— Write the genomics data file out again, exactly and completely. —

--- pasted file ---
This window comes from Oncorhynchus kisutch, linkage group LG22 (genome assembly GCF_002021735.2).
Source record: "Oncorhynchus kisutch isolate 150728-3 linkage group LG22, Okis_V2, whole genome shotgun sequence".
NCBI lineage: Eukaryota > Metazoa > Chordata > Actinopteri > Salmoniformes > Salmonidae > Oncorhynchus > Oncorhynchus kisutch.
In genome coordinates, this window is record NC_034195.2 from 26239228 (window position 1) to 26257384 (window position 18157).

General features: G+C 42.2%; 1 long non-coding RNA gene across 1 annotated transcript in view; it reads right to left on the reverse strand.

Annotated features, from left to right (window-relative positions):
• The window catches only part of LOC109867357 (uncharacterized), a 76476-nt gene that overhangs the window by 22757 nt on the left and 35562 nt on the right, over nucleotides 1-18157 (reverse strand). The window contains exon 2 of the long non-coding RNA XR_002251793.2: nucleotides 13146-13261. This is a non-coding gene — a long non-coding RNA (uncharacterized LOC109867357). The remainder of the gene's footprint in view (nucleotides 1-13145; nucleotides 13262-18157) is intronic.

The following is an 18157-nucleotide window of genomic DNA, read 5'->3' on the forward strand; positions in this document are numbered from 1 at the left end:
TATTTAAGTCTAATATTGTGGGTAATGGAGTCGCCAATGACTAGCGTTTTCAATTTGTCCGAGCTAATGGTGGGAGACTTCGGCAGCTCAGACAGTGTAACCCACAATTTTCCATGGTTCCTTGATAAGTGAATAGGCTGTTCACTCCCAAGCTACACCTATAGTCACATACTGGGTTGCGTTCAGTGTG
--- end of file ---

This window comes from Oncorhynchus kisutch, linkage group LG22 (genome assembly GCF_002021735.2).
Source record: "Oncorhynchus kisutch isolate 150728-3 linkage group LG22, Okis_V2, whole genome shotgun sequence".
NCBI lineage: Eukaryota > Metazoa > Chordata > Actinopteri > Salmoniformes > Salmonidae > Oncorhynchus > Oncorhynchus kisutch.
In genome coordinates, this window is record NC_034195.2 from 26239228 (window position 1) to 26257384 (window position 18157).

General features: G+C 42.2%; 1 long non-coding RNA gene across 1 annotated transcript in view; it reads right to left on the reverse strand.

Annotated features, from left to right (window-relative positions):
• The window catches only part of LOC109867357 (uncharacterized), a 76476-nt gene that overhangs the window by 22757 nt on the left and 35562 nt on the right, over nucleotides 1-18157 (reverse strand). The window contains exon 2 of the long non-coding RNA XR_002251793.2: nucleotides 13146-13261. This is a non-coding gene — a long non-coding RNA (uncharacterized LOC109867357). The remainder of the gene's footprint in view (nucleotides 1-13145; nucleotides 13262-18157) is intronic.

The following is an 18157-nucleotide window of genomic DNA, read 5'->3' on the forward strand; positions in this document are numbered from 1 at the left end:
TATTTAAGTCTAATATTGTGGGTAATGGAGTCGCCAATGACTAGCGTTTTCAATTTGTCCGAGCTAATGGTGGGAGACTTCGGCAGCTCAGACAGTGTAACCCACAATTTTCCATGGTTCCTTGATAAGTGAATAGGCTGTTCACTCCCAAGCTACACCTATAGTCACATACTGGGTTGCGTTCAGTGTG